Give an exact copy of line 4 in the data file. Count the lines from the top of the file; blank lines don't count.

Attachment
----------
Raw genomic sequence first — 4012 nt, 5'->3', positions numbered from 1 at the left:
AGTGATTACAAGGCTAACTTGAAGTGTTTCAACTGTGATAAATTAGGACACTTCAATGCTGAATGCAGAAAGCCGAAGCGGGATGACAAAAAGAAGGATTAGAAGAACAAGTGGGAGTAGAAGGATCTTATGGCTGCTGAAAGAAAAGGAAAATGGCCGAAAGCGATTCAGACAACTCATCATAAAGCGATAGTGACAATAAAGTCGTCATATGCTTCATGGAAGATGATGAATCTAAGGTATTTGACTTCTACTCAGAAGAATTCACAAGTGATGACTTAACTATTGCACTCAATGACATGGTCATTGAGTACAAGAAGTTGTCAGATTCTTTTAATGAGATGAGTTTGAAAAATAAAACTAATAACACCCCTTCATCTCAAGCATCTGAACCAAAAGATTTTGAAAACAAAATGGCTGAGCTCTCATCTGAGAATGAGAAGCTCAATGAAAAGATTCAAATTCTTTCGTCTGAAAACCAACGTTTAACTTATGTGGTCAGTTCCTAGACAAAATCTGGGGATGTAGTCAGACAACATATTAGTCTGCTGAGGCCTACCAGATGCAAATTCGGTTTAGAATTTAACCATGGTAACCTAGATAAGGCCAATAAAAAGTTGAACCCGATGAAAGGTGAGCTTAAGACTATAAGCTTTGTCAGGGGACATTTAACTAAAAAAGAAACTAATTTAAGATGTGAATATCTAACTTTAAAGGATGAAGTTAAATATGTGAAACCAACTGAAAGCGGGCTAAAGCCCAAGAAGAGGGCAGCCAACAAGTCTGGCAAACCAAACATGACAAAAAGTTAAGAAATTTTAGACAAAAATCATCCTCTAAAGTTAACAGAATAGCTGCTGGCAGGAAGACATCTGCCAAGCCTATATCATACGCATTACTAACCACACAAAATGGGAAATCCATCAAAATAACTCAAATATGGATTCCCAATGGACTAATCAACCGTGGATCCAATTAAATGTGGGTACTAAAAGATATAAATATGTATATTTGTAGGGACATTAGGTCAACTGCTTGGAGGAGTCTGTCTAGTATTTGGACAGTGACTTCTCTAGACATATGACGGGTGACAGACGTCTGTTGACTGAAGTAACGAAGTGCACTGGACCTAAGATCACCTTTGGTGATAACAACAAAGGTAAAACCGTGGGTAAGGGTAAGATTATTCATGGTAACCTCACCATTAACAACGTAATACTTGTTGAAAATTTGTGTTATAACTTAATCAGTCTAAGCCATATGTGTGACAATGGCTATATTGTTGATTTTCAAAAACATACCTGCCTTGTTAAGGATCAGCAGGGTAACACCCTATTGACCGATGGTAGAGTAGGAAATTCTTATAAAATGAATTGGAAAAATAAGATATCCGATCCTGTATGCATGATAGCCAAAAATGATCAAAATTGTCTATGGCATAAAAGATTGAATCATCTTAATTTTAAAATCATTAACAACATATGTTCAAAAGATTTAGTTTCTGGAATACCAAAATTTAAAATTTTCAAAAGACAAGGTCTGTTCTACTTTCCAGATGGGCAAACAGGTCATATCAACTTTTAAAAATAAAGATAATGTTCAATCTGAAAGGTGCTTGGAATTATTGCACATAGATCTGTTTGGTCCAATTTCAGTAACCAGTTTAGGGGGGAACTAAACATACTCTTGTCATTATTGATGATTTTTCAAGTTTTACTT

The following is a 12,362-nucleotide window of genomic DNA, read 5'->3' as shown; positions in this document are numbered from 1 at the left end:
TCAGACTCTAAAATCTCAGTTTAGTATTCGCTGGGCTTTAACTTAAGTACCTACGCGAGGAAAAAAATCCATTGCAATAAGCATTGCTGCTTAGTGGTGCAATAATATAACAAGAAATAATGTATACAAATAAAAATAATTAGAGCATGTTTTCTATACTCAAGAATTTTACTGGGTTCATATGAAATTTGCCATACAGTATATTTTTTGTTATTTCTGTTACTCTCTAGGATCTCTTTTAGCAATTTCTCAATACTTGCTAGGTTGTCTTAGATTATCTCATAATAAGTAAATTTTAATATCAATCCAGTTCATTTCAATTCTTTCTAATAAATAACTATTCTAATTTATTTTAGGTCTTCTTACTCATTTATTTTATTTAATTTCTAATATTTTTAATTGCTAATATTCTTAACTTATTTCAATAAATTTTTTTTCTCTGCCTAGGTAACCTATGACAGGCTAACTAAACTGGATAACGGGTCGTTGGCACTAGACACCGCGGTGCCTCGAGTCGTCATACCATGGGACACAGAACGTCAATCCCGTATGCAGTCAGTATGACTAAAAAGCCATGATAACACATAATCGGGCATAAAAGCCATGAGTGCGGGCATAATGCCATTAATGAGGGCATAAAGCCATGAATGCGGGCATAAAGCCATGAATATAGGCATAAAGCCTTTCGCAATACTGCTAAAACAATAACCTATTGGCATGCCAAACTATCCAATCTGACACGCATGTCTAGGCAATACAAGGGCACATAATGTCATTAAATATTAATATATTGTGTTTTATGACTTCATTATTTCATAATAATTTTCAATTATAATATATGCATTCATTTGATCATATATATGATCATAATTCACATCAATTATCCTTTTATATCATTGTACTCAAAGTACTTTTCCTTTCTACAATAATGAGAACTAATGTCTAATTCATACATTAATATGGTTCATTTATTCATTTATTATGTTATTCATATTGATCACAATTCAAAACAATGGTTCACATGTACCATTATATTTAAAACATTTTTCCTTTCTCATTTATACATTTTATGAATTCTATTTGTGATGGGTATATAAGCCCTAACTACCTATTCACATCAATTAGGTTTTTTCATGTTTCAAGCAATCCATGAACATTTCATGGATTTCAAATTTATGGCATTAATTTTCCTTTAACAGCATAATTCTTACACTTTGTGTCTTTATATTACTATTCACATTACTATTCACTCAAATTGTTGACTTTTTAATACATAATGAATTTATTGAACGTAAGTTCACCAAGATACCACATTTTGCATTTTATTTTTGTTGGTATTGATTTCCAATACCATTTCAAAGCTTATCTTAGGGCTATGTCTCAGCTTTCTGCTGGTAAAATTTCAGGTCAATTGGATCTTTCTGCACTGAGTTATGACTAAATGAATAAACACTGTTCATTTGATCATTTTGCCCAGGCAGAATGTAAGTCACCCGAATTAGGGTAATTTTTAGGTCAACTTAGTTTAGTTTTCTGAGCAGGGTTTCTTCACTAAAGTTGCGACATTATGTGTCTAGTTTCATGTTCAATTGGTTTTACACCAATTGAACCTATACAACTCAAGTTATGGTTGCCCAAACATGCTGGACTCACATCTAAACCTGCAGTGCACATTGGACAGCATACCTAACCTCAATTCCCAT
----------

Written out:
TCAGACTCTAAAATCTCAGTTTAGTATTCGCTGGGCTTTAACTTAAGTACCTACGCGAGGAAAAAAATCCATTGCAATAAGCATTGCTGCTTAGTGGTGCAATAATATAACAAGAAATAATGTATACAAATAAAAATAATTAGAGCATGTTTTCTATACTCAAGAATTTTACTGGGTTCATATGAAATTTGCCATACAGTATATTTTTTGTTATTTCTGTTACTCTCTAGGATCTCTTTTAGCAATTTCTCAATACTTGCTAGGTTGTCTTAGATTATCTCATAATAAGTAAATTTTAATATCAATCCAGTTCATTTCAATTCTTTCTAATAAATAACTATTCTAATTTATTTTAGGTCTTCTTACTCATTTATTTTATTTAATTTCTAATATTTTTAATTGCTAATATTCTTAACTTATTTCAATAAATTTTTTTTCTCTGCCTAGGTAACCTATGACAGGCTAACTAAACTGGATAACGGGTCGTTGGCACTAGACACCGCGGTGCCTCGAGTCGTCATACCATGGGACACAGAACGTCAATCCCGTATGCAGTCAGTATGACTAAAAAGCCATGATAACACATAATCGGGCATAAAAGCCATGAGTGCGGGCATAATGCCATTAATGAGGGCATAAAGCCATGAATGCGGGCATAAAGCCATGAATATAGGCATAAAGCCTTTCGCAATACTGCTAAAACAATAACCTATTGGCATGCCAAACTATCCAATCTGACACGCATGTCTAGGCAATACAAGGGCACATAATGTCATTAAATATTAATATATTGTGTTTTATGACTTCATTATTTCATAATAATTTTCAATTATAATATATGCATTCATTTGATCATATATATGATCATAATTCACATCAATTATCCTTTTATATCATTGTACTCAAAGTACTTTTCCTTTCTACAATAATGAGAACTAATGTCTAATTCATACATTAATATGGTTCATTTATTCATTTATTATGTTATTCATATTGATCACAATTCAAAACAATGGTTCACATGTACCATTATATTTAAAACATTTTTCCTTTCTCATTTATACATTTTATGAATTCTATTTGTGATGGGTATATAAGCCCTAACTACCTATTCACATCAATTAGGTTTTTTCATGTTTCAAGCAATCCATGAACATTTCATGGATTTCAAATTTATGGCATTAATTTTCCTTTAACAGCATAATTCTTACACTTTGTGTCTTTATATTACTATTCACATTACTATTCACTCAAATTGTTGACTTTTTAATACATAATGAATTTATTGAACGTAAGTTCACCAAGATACCACATTTTGCATTTTATTTTTGTTGGTATTGATTTCCAATACCATTTCAAAGCTTATCTTAGGGCTATGTCTCAGCTTTCTGCTGGTAAAATTTCAGGTCAATTGGATCTTTCTGCACTGAGTTATGACTAAATGAATAAACACTGTTCATTTGATCATTTTGCCCAGGCAGAATGTAAGTCACCCGAATTAGGGTAATTTTTAGGTCAACTTAGTTTAGTTTTCTGAGCAGGGTTTCTTCACTAAAGTTGCGACATTATGTGTCTAGTTTCATGTTCAATTGGTTTTACACCAATTGAACCTATACAACTCAAGTTATGGTTGCCCAAACATGCTGGACTCACATCTAAACCTGCAGTGCACATTGGACAGCATACCTAACCTCAATTCCCAT